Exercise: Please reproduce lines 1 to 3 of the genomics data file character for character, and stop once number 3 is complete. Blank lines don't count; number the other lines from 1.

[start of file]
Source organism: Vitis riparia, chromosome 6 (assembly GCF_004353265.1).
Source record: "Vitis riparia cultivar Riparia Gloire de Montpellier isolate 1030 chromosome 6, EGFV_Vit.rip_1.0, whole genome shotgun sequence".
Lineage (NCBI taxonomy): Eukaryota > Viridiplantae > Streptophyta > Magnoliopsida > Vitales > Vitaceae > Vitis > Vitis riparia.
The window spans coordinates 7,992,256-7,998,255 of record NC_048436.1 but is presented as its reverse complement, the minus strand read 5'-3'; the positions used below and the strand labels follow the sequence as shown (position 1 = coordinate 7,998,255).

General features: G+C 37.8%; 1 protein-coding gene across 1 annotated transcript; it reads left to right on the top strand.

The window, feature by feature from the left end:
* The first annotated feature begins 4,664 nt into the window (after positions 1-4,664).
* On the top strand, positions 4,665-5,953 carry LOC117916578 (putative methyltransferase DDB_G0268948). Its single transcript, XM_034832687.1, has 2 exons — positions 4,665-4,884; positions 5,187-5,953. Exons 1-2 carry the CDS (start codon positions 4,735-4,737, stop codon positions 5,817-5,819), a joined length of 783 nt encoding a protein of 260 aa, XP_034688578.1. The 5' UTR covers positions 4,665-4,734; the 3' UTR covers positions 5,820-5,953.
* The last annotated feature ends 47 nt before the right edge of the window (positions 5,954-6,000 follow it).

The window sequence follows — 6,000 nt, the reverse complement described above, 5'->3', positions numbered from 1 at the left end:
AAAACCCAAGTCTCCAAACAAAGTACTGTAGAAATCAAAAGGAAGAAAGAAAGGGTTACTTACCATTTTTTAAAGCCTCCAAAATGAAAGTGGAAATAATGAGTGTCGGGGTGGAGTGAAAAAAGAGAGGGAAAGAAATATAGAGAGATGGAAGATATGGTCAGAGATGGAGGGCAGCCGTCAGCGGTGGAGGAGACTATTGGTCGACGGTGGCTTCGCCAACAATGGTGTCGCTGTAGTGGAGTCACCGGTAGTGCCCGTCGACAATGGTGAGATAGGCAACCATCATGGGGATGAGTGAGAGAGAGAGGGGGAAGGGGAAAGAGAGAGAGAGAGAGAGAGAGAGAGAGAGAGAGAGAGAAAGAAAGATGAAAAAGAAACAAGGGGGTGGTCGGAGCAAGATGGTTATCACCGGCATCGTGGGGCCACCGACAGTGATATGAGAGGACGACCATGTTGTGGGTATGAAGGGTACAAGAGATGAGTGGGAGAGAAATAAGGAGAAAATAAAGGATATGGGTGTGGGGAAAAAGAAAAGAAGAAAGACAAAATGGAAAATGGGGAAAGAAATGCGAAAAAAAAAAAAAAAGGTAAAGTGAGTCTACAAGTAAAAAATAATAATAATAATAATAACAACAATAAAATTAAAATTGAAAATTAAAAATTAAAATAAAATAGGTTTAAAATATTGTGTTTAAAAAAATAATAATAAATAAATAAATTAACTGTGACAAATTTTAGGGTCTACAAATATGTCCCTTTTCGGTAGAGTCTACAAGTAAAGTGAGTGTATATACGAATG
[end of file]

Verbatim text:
Source organism: Vitis riparia, chromosome 6 (assembly GCF_004353265.1).
Source record: "Vitis riparia cultivar Riparia Gloire de Montpellier isolate 1030 chromosome 6, EGFV_Vit.rip_1.0, whole genome shotgun sequence".
Lineage (NCBI taxonomy): Eukaryota > Viridiplantae > Streptophyta > Magnoliopsida > Vitales > Vitaceae > Vitis > Vitis riparia.